CPU: Almost any Intel CPU manufactured in 2010 or newer will work with Mac OS X. AMD CPUs are barely supported, and therefore not recommended. If your Intel CPU was manufactured before 2010, it may still be able to run Mac OS X Snow Leopard, but it probably won't work with Mac OS X Lion, Mountain Lion, or Mavericks. These are 64-bit operating systems (x86-64), so they're incompatible with the 32-bit architecture (x86) that older CPUs use. In this section, we will mostly focus on processors from Intel's mainstream "Core" processors.
The Sandy Bridge generation of Intel Core processors is supported by all recent versions of Mac OS X. Sandy Bridge processors are the processors with a model number in the 2000's, such as the Core i5-2500. They include built-in graphics cards that work with Lion, Mountain Lion, and Mavericks (but not Snow Leopard), and come in two versions: HD 2000 and HD 3000. Unfortunately, only HD 3000 graphics are officially supported. HD 2000 sort of works, but it doesn't have graphics acceleration, so it's not recommended.
The Ivy Bridge generation of Intel Core processors is supported by Mac OS X Lion 10.7.5 and all versions of OS X Mountain Lion and Mavericks. Ivy Bridge processors have a model number in the 3000's, such as the Core i5-3450. Ivy Bridge is not supported by Mac OS X Snow Leopard; while you can still technically install Snow Leopard, CPU power management does not work. They also include built-in graphics cards, which come in two versions: HD 2500 and HD 4000. HD 4000 graphics work with Mac OS X Lion 10.7.5 and newer. HD 2500 graphics work with OS X Mountain Lion, starting from version 10.8.3; however, it does not work in OS X Mavericks.
The Haswell generation of Intel Core processors is supported by OS X Mountain Lion 10.8.5 and all versions of OS X Mavericks. As with Ivy Bridge, you can still install Mac OS X Snow Leopard on a Haswell computer by using iBoot Haswell, but sooner or later, you're going to have to update to Mountain Lion. Haswell processors have a model number in the 4000's, such as the Core i7-4770. They include built-in graphics cards, which come in two versions: HD 4600 and HD 4400. HD 4600 graphics work with OS X Mavericks and OS X Mountain Lion (version 10.8.5 and above). HD 4400 does not work in Mac OS X. There are also several specialty Haswell processors that use HD 5200 and HD 5000, which are essentially the same as the HD 4600, in terms of compatibility. These two integrated graphics cards are generally only included in prebuilt computers or laptops. They also work in Mavericks and version 10.8.5+ of Mountain Lion.
For more detailed information, check out our guide on Hackintosh CPUs.
And the rest: Most WiFi adapters and WiFi cards don't work with Mac OS X. Using a wired internet connection with a Ethernet cord is preferred. If you need WiFi, check out our list of compatible PCI-based WiFi adapters, or our compatibility guide for USB-based WiFi adapters.
While most Bluetooth adapters technically work with Mac OS X, a large majority will break sleep mode. If you want to use a wireless mouse that needs Bluetooth (such as the Apple Magic Mouse), but you also want to use sleep mode, check out our list of recommended Bluetooth adapters.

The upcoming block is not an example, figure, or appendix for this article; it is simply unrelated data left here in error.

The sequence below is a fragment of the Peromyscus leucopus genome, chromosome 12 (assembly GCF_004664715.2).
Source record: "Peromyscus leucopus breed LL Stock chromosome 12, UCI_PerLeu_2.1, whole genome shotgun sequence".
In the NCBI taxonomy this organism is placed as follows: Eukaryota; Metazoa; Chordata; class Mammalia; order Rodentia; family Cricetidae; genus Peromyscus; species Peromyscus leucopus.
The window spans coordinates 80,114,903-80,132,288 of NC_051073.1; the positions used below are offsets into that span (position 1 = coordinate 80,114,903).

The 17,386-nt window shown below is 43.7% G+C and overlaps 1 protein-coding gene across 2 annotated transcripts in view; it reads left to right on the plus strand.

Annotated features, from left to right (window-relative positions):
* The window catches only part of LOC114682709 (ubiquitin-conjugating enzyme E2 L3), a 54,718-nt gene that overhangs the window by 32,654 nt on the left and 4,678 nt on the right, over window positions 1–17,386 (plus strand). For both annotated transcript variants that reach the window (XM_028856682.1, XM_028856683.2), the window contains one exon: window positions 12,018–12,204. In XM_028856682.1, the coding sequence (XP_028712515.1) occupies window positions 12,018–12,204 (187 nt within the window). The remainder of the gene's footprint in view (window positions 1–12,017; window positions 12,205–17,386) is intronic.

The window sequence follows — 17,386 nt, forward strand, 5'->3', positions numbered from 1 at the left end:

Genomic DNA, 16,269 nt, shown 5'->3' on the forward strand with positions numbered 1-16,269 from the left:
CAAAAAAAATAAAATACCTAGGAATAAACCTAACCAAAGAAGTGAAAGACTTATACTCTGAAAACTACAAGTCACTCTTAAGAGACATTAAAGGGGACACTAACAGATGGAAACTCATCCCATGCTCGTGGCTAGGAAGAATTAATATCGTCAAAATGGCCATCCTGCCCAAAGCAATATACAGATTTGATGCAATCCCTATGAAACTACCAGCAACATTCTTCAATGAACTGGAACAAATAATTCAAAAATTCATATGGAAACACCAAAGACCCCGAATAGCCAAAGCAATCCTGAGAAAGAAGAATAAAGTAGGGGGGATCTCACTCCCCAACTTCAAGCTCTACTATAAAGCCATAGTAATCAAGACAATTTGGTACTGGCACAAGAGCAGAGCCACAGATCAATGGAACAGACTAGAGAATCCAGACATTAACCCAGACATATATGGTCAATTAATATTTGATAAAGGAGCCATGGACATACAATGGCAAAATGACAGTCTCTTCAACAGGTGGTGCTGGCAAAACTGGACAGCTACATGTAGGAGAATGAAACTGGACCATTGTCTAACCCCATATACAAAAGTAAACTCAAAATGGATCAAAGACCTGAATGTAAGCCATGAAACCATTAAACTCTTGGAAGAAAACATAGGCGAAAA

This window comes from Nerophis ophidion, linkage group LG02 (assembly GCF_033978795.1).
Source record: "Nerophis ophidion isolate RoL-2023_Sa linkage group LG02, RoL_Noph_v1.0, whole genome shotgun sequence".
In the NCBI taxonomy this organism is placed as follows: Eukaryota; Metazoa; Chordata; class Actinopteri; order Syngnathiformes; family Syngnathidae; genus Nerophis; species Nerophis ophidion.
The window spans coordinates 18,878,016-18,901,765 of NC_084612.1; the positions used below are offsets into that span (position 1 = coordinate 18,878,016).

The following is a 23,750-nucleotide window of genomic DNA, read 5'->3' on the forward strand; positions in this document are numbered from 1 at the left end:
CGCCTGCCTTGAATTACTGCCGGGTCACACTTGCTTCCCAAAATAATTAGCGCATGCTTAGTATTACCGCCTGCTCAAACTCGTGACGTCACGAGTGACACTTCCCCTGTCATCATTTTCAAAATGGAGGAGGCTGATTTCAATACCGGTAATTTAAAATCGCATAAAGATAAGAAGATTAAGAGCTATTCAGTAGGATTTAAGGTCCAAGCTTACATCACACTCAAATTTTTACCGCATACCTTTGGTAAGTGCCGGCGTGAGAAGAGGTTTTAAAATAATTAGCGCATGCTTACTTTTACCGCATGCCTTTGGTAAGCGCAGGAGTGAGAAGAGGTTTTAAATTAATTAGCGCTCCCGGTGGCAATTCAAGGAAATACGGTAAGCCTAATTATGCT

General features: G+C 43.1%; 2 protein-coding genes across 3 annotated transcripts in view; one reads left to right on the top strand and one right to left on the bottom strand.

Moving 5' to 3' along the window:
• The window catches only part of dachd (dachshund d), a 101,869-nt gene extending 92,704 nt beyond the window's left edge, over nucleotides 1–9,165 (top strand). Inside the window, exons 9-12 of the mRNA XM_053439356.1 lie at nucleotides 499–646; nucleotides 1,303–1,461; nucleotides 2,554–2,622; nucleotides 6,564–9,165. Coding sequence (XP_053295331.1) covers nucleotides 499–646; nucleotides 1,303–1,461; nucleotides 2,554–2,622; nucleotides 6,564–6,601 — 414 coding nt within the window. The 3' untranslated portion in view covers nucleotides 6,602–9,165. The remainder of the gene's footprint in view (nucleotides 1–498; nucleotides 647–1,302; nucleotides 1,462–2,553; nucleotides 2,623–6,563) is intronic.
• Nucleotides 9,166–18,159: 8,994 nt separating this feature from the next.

Most hard drives should work fine, though there are occasional exceptions. Hard drives with 4096 byte sectors (instead of normal 512 byte sectors) have problems booting Mac OS X, and need a rather complicated Terminal fix. This issue is most common in Western Digital Caviar Green hard drives. Seagate hard drives are generally problem-free in this regard.
Just about every solid state drive (SSD) will work with Mac OS X by default. However, some SSDs don't have built-in garbage collection services, so you'll need to enable TRIM in Mac OS X by yourself.
Additionally, some optical drives may prevent Mac OS X from sleeping. If you want a safe choice, buy a from a confirmed DVD drive series like Sony Optiarc. Hackintoshes can read and write Blu-ray discs with a Blu-ray drive, but you can't play Blu-ray movies because they don't support Mac OS X.
If a webcam claims to be compatible with Mac OS X, then it's likely that it will work for Hackintoshes too. (Note that most webcams will not need drivers to run on OS X.)
The same goes for any other peripherals, such as mice and keyboards: most of them work, but you can never know for sure until you've tried it.
To check the compatibility of specific peripherals, be sure to check with Google. For instance, if you want to know whether the D-Link DBT-120 is compatible with Mac OS X, search "DBT-120 hackintosh" on Google.
Pre-built desktop computers
Okay, so maybe building a new computer isn't an option for you. It's definitely possible to turn a normal pre-built computer into a Hackintosh. It's just not very likely. If you want to attempt an install of Mac OS X on a pre-built computer, you need to do your research beforehand.
The main problem with pre-built computers is that they have really weird motherboards. When building PCs, manufacturers tend to use their own proprietary motherboards that nobody has ever heard of, so nobody has ever had to chance to make them compatible with Mac OS X.
You will have to search Google for specific Hackintoshing instructions for your particular model of computer. For example, if you have a Dell Optiplex 745, search "Dell Optiplex 745 hackintosh" on Google.
If you can't find a Hackintoshing guide (or wiki entry) for your desktop computer model, then the Hackintoshing process becomes a bit of a crapshoot. If your computer is a relatively new model and uses an Intel processor, there's a chance that it can run Mac OS X reasonably well. You will generally have the best luck with gaming PCs from small "boutique" manufacturers (like iBuyPower or CyberPowerPC), since they tend to use publicly available motherboards. However, without the help of a guide, I can't make any guarantees.
The same rules for pre-built desktops apply to laptops: search Google for specific Hackintoshing instructions for your laptop model.
And good luck Hackintoshing.